Vancouver police warn that drivers should use extra caution driving in wintry weather — and that may mean travelling below the speed limit.
Vancouver Police Department Traffic Unit Sgt. Mark Christensen took to Twitter on Tuesday (Dec. 28) to share an image of a car pulled over on a frosty city street. While the road is relatively clear, the officer notes that snowfall and ice make for dangerous conditions. As such, speeding during inclement weather comes with a steep fine.
"The posted speed limit is the maximum speed when [the] road is in good condition," he writes, adding that the individual was driving 70 km/h in a 50 zone, which would be considered speeding anyway. "When it is snowing [and] icy, it is speeding relative to conditions with [an] increased fine."
Finally, Christensen emphasizes that "you don't have to be going over the limit to receive this!"
The posted speed limit is the maximum speed when road is in good condition. 70KMH in 50 is speeding but when it is snowing & icy, it is speeding relative to conditions with increased fine. FYI you don’t have to be going over limit to receive this! @VancouverPD @VPDTrafficUnit pic.twitter.com/vYnv3eRaCz— Sgt Mark Christensen (@baldguy1363) December 28, 2021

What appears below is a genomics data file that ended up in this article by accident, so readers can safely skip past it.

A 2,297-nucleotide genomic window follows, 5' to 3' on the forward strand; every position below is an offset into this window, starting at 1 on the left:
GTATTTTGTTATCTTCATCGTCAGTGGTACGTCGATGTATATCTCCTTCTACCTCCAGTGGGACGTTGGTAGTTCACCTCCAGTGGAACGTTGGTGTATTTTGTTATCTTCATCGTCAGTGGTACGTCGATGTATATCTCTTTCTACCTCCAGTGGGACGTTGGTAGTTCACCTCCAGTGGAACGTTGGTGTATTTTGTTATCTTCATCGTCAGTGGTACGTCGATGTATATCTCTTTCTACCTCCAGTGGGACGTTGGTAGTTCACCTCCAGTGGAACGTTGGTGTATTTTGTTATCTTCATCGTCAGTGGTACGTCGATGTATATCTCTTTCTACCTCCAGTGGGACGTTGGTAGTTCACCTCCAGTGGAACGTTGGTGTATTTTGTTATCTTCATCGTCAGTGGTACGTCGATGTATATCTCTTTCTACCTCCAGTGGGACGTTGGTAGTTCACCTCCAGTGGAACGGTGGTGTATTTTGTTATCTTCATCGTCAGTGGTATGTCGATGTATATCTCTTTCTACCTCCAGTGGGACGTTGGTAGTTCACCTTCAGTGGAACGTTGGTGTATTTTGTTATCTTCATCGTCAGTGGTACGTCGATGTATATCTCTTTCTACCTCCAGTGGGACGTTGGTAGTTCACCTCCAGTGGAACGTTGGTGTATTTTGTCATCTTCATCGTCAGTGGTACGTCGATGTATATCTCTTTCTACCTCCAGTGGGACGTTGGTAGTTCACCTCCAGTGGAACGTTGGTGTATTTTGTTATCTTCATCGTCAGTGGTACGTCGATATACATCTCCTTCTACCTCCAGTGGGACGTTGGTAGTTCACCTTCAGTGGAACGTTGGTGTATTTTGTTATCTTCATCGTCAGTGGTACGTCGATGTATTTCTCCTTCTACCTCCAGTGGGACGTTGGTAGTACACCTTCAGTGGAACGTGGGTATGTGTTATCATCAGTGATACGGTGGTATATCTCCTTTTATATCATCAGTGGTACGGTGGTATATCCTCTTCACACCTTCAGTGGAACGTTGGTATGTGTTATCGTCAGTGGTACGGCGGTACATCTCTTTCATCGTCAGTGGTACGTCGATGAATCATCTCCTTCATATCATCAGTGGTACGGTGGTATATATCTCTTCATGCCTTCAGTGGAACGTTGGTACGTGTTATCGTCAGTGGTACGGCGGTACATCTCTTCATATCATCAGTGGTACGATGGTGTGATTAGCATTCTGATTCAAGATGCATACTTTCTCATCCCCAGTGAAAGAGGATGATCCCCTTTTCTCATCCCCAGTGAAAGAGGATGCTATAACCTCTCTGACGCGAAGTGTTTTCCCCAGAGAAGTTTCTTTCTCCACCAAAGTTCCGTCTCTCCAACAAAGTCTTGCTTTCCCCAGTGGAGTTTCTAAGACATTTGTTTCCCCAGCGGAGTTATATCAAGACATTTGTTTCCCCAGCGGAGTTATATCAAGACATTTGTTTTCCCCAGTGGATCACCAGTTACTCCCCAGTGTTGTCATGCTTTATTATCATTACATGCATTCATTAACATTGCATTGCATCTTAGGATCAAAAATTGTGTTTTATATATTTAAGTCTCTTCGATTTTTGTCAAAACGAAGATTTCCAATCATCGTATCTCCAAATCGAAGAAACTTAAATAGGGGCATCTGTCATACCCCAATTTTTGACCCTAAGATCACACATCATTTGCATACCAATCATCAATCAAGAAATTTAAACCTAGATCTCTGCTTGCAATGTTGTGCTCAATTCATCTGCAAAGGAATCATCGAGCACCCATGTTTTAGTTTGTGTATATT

In good conditions, a driver speeding upwards of 60 km over the speed limit will be issued a minimum fine of $483 for excessive speeding and a seven-day vehicle impound.
Speeding driver tells Metro Vancouver police officer to 'focus on the drugs and alcohol killing people' instead
While some drivers make up excuses for their behaviour, others tell traffic enforcement officers to change what they are doing instead.
Metro Vancouver Transit Police officers recently pulled over a driver who was speeding 53 km/h over the limit, and the individual asked "why police don't do their job [and] focus on the drugs [and] alcohol killing people."
Naturally, the point wasn't well-received and Transit Police noted in a Twitter post that there were a staggering 252 fatal traffic collisions in 2019 in B.C. and speed was the biggest contributing factor.